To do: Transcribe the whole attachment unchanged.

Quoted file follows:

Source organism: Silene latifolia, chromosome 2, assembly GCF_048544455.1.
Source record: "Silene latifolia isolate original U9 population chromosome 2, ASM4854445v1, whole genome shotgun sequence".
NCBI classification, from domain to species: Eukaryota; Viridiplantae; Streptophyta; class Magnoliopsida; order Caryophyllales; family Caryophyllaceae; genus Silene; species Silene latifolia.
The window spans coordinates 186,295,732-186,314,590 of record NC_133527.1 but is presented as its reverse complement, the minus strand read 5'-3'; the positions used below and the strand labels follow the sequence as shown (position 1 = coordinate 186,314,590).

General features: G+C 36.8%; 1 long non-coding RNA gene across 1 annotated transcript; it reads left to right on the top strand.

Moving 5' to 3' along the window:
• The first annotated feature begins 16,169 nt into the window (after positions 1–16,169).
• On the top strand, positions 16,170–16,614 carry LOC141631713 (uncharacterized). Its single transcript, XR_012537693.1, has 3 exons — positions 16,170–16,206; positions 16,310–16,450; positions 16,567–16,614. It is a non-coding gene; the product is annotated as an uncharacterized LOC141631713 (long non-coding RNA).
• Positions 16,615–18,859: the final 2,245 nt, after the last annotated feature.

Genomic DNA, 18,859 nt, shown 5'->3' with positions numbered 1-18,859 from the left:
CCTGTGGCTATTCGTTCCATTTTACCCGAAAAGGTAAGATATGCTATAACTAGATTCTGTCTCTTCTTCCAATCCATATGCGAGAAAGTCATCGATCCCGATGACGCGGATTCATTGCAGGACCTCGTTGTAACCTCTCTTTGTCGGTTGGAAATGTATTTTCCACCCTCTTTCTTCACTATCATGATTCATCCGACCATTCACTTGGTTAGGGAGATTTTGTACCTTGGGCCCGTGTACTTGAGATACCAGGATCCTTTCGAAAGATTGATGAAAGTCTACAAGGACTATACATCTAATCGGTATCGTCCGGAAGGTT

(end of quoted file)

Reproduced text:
Source organism: Silene latifolia, chromosome 2, assembly GCF_048544455.1.
Source record: "Silene latifolia isolate original U9 population chromosome 2, ASM4854445v1, whole genome shotgun sequence".
NCBI classification, from domain to species: Eukaryota; Viridiplantae; Streptophyta; class Magnoliopsida; order Caryophyllales; family Caryophyllaceae; genus Silene; species Silene latifolia.
The window spans coordinates 186,295,732-186,314,590 of record NC_133527.1 but is presented as its reverse complement, the minus strand read 5'-3'; the positions used below and the strand labels follow the sequence as shown (position 1 = coordinate 186,314,590).

General features: G+C 36.8%; 1 long non-coding RNA gene across 1 annotated transcript; it reads left to right on the top strand.

Moving 5' to 3' along the window:
• The first annotated feature begins 16,169 nt into the window (after positions 1–16,169).
• On the top strand, positions 16,170–16,614 carry LOC141631713 (uncharacterized). Its single transcript, XR_012537693.1, has 3 exons — positions 16,170–16,206; positions 16,310–16,450; positions 16,567–16,614. It is a non-coding gene; the product is annotated as an uncharacterized LOC141631713 (long non-coding RNA).
• Positions 16,615–18,859: the final 2,245 nt, after the last annotated feature.

Genomic DNA, 18,859 nt, shown 5'->3' with positions numbered 1-18,859 from the left:
CCTGTGGCTATTCGTTCCATTTTACCCGAAAAGGTAAGATATGCTATAACTAGATTCTGTCTCTTCTTCCAATCCATATGCGAGAAAGTCATCGATCCCGATGACGCGGATTCATTGCAGGACCTCGTTGTAACCTCTCTTTGTCGGTTGGAAATGTATTTTCCACCCTCTTTCTTCACTATCATGATTCATCCGACCATTCACTTGGTTAGGGAGATTTTGTACCTTGGGCCCGTGTACTTGAGATACCAGGATCCTTTCGAAAGATTGATGAAAGTCTACAAGGACTATACATCTAATCGGTATCGTCCGGAAGGTT